Jump directly to the page contents

"Counterculture": For Life, Against War

Film still from FOR LIFE, AGAINST WAR: A boy carries a sign saying "We want peace yes".

Fri 20.01.

  • Director

    Week Of the Angry Arts

  • USA / 1967
    114 min. / 16 mm / Original version

  • Program


  • Cinema

    Arsenal 1

    zu den Ticketszu dem Kalender
  • Conversation with Amy Taubin (Film critic), followed by films

When cultural renewal movements stirred societies around the world after the end of World War II, cinema also reinvented itself - the French Nouvelle Vague with its flagship medium of Cahiers de Cinéma is just one example. Taking their inspiration from this, the Mekas brothers founded the legendary Film Culture Magazine in New York in 1952, with the intention of making an independent American cinema more visible. However, the magazine quickly became the voice of a non-commercial, experimental and avant-garde film. As such, it became the defense line of a counterculture that had been forming into a broad anti-establishment phenomenon since the Vietnam War at the latest.

Jonas Mekas, who initially tried to be close to this explicitly political counterculture and at the same time became a central figure of underground culture in the 1960s, was interested in a wide variety of artistic forms of protest at the time. Dance, performance and theater were incorporated into his own films. His experience as a refugee, however, made him aware of the increasing nuclear threat of the Cold War, in addition to the Vietnam War. His advocacy of the avant-garde as a counterculture, however, did not stop at supporting particular artistic or political movements. It was marked by a principled defense of the aesthetic experience of everyday life as a humanizing force.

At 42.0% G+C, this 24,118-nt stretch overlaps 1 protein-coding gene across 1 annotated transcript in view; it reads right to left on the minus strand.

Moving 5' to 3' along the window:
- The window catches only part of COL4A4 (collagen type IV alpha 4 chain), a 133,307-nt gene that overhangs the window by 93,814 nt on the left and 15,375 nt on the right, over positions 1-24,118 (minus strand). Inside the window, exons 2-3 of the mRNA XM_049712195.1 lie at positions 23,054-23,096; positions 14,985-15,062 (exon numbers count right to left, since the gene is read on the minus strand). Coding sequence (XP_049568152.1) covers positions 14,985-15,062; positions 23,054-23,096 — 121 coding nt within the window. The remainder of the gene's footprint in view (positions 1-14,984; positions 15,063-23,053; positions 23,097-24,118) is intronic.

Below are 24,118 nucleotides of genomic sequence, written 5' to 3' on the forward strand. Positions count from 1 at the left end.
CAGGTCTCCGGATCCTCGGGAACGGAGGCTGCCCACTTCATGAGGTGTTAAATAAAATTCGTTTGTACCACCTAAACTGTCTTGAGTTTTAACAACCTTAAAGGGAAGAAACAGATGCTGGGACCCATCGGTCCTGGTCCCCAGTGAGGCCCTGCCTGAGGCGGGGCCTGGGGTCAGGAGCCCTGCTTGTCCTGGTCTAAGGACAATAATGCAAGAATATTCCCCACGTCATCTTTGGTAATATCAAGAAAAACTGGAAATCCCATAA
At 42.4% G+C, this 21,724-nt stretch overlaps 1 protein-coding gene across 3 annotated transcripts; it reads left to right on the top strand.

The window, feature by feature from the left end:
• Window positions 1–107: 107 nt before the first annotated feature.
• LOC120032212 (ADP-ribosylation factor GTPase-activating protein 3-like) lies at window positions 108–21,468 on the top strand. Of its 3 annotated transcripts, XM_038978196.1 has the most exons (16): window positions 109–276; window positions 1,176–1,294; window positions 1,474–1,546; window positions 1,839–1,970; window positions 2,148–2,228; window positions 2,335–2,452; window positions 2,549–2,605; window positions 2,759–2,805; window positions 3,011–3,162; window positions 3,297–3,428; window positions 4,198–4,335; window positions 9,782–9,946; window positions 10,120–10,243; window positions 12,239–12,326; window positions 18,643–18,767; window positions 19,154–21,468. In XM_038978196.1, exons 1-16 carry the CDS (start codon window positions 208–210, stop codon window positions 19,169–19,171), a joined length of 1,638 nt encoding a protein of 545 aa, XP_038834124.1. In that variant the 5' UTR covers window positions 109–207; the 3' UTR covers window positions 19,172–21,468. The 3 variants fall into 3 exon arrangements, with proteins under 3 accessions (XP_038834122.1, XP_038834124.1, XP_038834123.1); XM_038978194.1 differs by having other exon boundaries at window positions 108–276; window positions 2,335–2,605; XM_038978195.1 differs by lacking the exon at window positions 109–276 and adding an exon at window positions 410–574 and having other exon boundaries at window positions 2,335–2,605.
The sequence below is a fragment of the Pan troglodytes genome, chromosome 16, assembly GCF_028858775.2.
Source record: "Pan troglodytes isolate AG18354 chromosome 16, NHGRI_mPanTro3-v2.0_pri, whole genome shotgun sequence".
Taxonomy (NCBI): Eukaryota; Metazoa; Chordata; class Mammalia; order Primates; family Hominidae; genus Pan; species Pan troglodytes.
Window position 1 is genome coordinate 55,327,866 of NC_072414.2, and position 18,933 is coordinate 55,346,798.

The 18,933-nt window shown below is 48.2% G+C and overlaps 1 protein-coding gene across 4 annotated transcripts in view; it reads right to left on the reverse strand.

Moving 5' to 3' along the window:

Gideon Bachmann's documentary JONAS, made for NDR, portrays Mekas in 1968 as an underground impresario on his daily forays through New York, which is thereby casually portrayed as a rebellious art metropolis.

FOR LIFE, AGAINST WAR(1967) is a unique contemporary document of artistic activism. Mekas contributed his short film When (1967), in which he silently films the United States Declaration of Independence, to the complilation film, which was created as a collective statement by US independent filmmakers against the Vietnam War.

The American author and critic Amy Taubin, who was not only a regular visitor to the Film-Makers' Cinematheque from 1961, but later also worked with Jonas Mekas, talks about "Jonas Mekas and the New York Underground".

Talk (online): „Jonas Mekas and the New York Underground“ with Amy Taubin (Film critic)
Reading: Heike Geißler and Goda Palekaitė, from texts by Jonas Mekas
Jonas Gideon Bachmann Deutschland 1968 Digital file OV/EnS 30 min.
For Life, Against War (Selections) Week Of The Angry Arts USA 1967 16 mm OV 114 min.

Funded by:

  • Logo Minister of State for Culture and the Media